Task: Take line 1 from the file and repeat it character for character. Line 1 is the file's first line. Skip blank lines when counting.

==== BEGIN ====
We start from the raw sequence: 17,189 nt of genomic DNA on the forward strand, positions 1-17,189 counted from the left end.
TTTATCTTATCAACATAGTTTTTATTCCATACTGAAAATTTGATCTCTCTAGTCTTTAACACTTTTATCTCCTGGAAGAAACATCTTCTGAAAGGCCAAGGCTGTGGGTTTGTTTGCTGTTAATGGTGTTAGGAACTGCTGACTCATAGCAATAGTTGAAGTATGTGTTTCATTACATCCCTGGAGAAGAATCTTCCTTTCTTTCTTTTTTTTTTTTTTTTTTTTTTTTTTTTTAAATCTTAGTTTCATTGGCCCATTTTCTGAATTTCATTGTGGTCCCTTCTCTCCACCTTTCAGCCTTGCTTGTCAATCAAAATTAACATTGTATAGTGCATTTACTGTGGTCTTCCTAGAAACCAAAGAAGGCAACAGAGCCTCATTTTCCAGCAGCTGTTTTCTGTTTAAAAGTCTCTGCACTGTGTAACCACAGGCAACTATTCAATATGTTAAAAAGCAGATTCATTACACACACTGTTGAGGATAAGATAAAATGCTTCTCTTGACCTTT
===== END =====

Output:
We start from the raw sequence: 17,189 nt of genomic DNA on the forward strand, positions 1-17,189 counted from the left end.